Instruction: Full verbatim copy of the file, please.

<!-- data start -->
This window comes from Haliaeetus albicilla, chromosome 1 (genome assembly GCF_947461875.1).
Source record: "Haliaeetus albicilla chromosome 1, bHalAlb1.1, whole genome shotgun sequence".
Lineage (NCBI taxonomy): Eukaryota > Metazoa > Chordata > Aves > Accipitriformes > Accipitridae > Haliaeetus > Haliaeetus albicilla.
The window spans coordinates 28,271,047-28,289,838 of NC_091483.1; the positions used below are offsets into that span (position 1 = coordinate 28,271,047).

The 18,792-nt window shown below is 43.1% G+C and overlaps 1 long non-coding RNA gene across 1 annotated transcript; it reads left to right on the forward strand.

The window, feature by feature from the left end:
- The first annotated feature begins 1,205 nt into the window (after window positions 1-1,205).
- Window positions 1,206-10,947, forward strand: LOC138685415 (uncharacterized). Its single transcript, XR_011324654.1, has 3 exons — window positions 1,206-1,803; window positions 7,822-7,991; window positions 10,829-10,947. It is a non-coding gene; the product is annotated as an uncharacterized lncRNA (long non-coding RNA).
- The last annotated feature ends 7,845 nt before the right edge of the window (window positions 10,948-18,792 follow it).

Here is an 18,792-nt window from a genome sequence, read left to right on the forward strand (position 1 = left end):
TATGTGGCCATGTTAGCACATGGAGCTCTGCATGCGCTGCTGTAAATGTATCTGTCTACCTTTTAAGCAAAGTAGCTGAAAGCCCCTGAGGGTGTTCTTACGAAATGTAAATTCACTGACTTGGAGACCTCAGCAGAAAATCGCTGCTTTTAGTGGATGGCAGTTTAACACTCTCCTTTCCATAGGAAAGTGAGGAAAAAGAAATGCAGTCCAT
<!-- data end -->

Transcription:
This window comes from Haliaeetus albicilla, chromosome 1 (genome assembly GCF_947461875.1).
Source record: "Haliaeetus albicilla chromosome 1, bHalAlb1.1, whole genome shotgun sequence".
Lineage (NCBI taxonomy): Eukaryota > Metazoa > Chordata > Aves > Accipitriformes > Accipitridae > Haliaeetus > Haliaeetus albicilla.
The window spans coordinates 28,271,047-28,289,838 of NC_091483.1; the positions used below are offsets into that span (position 1 = coordinate 28,271,047).

The 18,792-nt window shown below is 43.1% G+C and overlaps 1 long non-coding RNA gene across 1 annotated transcript; it reads left to right on the forward strand.

The window, feature by feature from the left end:
- The first annotated feature begins 1,205 nt into the window (after window positions 1-1,205).
- Window positions 1,206-10,947, forward strand: LOC138685415 (uncharacterized). Its single transcript, XR_011324654.1, has 3 exons — window positions 1,206-1,803; window positions 7,822-7,991; window positions 10,829-10,947. It is a non-coding gene; the product is annotated as an uncharacterized lncRNA (long non-coding RNA).
- The last annotated feature ends 7,845 nt before the right edge of the window (window positions 10,948-18,792 follow it).

Here is an 18,792-nt window from a genome sequence, read left to right on the forward strand (position 1 = left end):
TATGTGGCCATGTTAGCACATGGAGCTCTGCATGCGCTGCTGTAAATGTATCTGTCTACCTTTTAAGCAAAGTAGCTGAAAGCCCCTGAGGGTGTTCTTACGAAATGTAAATTCACTGACTTGGAGACCTCAGCAGAAAATCGCTGCTTTTAGTGGATGGCAGTTTAACACTCTCCTTTCCATAGGAAAGTGAGGAAAAAGAAATGCAGTCCAT